For Denise Murrell, the question was simple enough: Why are we ignoring the Black woman in the painting? Then a finance exec turned art history student, Murrell wanted to know who the Black maid was featured in 1863’s “Olympia,” by Edouard Manet. Her professor dismissed Murrell’s curiosity—which lit a fire that still burns in her today. Murrell began focusing her Ph.D. research on the unidentified Black women who appeared in priceless pieces by such artists as Théodore Géricault, Paul Cézanne and Henri Matisse, as well as the Black women who were identified but their stories never told in “Portrait of Madeleine,” by Marie-Guille mine Benoist, and “Aïcha,” by Félix Vallotton.

At first, art patrons were as uninterested as her professor had been. “When I sent out my funding applications, nobody even responded,” she recalls. “I didn’t even get rejection letters—I didn’t hear anything at all.” Then, through what Murrell describes as a series of “fortuitous circumstances,” her studies became her entrée into the hallowed halls of art history. Speaking from Paris, the Ford Foundation postdoctoral research scholar remembers the chain of events: Her dissertation chair was Anne Higonnet, a feminist art historian who’s own work centered on women artists who’d been left out of the canon.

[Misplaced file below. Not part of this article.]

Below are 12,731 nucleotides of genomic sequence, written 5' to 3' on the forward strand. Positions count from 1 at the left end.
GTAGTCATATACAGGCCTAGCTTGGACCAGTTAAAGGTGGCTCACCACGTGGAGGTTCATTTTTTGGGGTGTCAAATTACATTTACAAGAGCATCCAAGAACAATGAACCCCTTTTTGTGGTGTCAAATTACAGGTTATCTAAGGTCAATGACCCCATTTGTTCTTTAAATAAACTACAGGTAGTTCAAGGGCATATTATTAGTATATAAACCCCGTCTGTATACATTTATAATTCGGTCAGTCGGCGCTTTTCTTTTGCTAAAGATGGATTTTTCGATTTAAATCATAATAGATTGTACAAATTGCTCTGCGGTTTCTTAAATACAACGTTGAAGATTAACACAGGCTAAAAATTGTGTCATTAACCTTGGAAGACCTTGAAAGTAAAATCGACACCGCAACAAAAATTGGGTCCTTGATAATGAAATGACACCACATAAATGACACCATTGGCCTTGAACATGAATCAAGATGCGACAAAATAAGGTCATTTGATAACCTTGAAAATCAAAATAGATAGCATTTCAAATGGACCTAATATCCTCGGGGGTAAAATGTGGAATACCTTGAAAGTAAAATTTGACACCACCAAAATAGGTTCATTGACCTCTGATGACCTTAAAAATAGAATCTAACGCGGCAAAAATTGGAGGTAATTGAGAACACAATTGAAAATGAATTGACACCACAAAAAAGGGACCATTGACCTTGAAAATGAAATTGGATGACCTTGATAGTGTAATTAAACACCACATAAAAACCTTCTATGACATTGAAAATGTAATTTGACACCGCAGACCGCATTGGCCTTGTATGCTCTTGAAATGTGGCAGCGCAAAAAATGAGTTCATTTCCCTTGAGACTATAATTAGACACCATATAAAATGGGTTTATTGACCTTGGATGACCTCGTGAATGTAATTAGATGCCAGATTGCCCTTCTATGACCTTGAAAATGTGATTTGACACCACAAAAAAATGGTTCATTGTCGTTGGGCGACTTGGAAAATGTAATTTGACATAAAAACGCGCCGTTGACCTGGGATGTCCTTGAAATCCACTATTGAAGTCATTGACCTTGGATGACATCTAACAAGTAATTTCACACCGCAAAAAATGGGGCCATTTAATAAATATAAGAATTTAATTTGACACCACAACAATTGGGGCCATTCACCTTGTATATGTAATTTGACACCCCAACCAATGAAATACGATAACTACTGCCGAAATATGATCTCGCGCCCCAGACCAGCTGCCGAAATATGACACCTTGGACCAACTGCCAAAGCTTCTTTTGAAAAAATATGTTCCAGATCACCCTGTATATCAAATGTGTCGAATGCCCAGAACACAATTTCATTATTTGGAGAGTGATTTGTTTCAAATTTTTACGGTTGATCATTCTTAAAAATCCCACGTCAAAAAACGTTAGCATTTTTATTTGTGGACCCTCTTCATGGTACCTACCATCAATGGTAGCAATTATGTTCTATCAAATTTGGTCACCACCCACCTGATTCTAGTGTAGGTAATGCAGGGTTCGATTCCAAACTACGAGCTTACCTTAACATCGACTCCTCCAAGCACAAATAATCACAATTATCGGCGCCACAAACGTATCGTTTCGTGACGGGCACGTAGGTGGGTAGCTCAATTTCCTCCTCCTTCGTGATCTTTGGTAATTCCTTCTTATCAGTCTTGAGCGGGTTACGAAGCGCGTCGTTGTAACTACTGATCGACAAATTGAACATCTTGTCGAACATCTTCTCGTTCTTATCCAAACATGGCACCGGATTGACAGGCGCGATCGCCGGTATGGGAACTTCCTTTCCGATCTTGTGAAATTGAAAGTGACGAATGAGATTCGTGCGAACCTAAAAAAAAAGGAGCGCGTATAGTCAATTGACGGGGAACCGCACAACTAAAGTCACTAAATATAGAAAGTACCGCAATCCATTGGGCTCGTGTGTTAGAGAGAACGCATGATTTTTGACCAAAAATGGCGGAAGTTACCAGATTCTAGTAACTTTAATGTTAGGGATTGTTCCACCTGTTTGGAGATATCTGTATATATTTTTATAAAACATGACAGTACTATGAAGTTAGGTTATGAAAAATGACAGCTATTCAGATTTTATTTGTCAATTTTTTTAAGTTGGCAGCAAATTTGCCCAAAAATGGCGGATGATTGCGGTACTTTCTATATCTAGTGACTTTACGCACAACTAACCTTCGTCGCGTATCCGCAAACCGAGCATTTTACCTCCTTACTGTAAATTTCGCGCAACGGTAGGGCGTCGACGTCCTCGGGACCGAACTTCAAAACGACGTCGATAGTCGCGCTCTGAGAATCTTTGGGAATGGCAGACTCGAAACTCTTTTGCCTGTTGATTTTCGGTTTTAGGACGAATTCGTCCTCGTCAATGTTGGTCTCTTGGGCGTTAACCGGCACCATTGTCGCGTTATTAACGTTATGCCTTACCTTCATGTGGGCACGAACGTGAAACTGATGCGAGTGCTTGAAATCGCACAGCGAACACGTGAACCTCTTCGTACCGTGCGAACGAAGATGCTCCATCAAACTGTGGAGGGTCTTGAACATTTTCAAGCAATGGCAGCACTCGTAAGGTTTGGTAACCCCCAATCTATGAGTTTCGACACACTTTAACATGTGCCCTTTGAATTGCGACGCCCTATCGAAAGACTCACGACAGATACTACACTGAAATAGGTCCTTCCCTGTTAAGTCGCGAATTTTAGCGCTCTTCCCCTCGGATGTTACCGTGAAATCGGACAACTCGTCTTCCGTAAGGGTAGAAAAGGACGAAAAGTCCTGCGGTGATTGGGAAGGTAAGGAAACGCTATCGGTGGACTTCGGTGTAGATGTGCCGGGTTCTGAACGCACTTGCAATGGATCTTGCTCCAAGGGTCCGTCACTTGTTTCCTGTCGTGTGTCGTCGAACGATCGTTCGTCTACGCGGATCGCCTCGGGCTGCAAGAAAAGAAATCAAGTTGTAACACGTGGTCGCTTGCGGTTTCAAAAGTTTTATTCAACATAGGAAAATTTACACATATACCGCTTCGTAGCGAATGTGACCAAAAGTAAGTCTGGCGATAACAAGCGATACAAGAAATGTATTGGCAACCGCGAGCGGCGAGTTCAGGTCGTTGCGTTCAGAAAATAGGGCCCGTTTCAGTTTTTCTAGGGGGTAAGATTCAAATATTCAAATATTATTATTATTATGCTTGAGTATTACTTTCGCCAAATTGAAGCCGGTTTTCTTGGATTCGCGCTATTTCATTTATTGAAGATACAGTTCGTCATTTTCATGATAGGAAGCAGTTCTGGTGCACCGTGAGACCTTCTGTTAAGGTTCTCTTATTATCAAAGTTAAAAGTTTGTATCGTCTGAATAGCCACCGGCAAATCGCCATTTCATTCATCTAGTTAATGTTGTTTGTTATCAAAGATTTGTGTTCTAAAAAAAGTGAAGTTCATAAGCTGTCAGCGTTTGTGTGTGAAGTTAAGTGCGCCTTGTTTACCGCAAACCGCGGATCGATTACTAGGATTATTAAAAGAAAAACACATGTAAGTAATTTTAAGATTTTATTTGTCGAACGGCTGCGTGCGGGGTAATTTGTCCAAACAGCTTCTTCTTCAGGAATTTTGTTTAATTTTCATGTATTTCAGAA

I’m trying to put back these images and excavate their narratives.”


Murrell also connected with another advocate, Ford Foundation president Darren Walker. “Darren is one of those people changing the world on such a mega scale,” says Murrell. “If he had not become president of the Ford Foundation, this thing would have never happened.” This “thing” was the mounting of her first exhibit, Posing Modernity: The Black Model from Manet and Matisse to Today, at Columbia University’s Wallach Art Gallery in October 2018. Last March the show moved to the Musée d’Orsay in Paris. Renamed Black Model: From Géricault to Matisse, the show grew two and a half times in size, with new offerings, including a monumental loan of “Portrait of Madeleine” from the Louvre.

Black Models will be on display next at the ACTe Memorial in Pointe-àPitre, Guadelope, from September 13 through the end of the year. Murrell often thinks about the exhibit’s acquisition of “Portrait of Madeleine”: “You know, she sat in the Louvre for 220 years because nobody cared to look. Once there was the curiosity, you didn’t have to look very far to find her. She’s just so obvious. I’m trying to put back these images and excavate their narratives.”

Below, a selection of art Murrell has curated in her in exhibit Black Models.